The global travel industry is a major player in the global economy, accounting for 9.5% of the world’s GDP and employing 266 million people. Many consumers also deal with the industry on a regular basis, whether traveling on business trips or for vacations. With the large size of the industry and the constant demand, the travel industry is highly competitive and constantly evolving. Recently, this competition has led to consolidation in many sectors of the industry, such as the hotel, airline, car rental, and online travel sectors. Many of the biggest companies in these sectors are buying out their smaller competitors, seeing economies of scale as a strategy to maintain their leadership role in the industry.

One example of the travel industry’s consolidation is the online travel market, which is down to two major companies, Expedia and Priceline. The third major company, Orbitz, was acquired in February by Expedia in a $1.33 billion deal that is now awaiting regulators’ approval. Assuming the deal goes through, Expedia will own 15 travel brands, including, Hotwire, and Travelocity, while Priceline will own six, including and Kayak. With only two companies dominating the online travel market, some have expressed concerns about consumers and the lack of competition, worrying that prices will increase for travelers. Most experts do not think this is a big concern in the online sector, and expect regulators to approve the deal, but also point out that these concerns are being heard much more often around the travel industry than in years past.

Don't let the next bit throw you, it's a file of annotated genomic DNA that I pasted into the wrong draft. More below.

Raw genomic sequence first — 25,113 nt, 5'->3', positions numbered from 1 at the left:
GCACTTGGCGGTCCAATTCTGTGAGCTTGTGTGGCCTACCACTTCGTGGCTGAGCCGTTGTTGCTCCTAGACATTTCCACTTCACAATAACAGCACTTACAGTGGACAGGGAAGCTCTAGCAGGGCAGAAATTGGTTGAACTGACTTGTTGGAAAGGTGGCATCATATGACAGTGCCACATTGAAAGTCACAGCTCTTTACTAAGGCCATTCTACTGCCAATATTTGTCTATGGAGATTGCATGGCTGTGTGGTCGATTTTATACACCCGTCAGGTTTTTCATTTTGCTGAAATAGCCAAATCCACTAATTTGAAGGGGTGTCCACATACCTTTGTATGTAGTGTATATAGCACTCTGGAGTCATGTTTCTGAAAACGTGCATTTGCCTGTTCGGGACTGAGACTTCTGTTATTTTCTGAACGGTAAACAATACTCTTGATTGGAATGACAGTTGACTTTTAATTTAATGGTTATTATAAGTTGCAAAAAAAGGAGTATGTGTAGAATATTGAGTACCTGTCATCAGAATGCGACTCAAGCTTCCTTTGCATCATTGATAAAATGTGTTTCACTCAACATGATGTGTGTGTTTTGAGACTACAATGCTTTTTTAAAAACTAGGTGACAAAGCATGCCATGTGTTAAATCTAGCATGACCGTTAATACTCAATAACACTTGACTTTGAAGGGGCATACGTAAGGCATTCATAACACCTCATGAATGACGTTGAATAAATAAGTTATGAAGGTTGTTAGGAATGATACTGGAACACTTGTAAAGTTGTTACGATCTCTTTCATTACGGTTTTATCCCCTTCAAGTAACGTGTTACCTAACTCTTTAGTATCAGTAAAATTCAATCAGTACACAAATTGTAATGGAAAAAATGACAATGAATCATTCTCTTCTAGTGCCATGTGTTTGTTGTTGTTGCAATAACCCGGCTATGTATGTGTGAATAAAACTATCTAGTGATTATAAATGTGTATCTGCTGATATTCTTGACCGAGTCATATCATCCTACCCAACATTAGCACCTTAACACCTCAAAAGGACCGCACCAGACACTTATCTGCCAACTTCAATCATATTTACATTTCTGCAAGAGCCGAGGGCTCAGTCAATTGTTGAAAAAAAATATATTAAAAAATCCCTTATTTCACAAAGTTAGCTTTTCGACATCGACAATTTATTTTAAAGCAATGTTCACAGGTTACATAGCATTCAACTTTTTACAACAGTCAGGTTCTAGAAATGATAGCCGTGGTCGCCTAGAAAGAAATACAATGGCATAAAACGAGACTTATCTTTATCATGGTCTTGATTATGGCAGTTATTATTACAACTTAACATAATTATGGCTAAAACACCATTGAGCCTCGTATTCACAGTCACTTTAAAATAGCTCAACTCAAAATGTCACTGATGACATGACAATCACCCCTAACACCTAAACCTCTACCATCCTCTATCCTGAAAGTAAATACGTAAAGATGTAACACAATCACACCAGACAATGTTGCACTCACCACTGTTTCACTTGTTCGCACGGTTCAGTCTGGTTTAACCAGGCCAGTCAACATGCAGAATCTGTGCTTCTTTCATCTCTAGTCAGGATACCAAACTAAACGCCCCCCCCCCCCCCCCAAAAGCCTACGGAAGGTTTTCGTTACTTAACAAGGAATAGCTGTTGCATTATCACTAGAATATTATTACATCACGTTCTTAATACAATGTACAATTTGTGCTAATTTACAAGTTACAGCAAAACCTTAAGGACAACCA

Competition concerns have not stopped mergers and acquisitions in the other sectors of the global travel industry, which have seen many mergers, similar to the online travel market. The airline industry has gone through several high profile mergers in the past decade, while the hotel industry is also dominated by companies that own many different brands. As the world becomes more and more globalized, the travel industry is realizing that a focus on size and market power is the path toward success. Whether this strategy benefits consumers is another question, and one that will be asked more and more in the coming years, as it seems there is no end in sight for consolidation in the travel industry.

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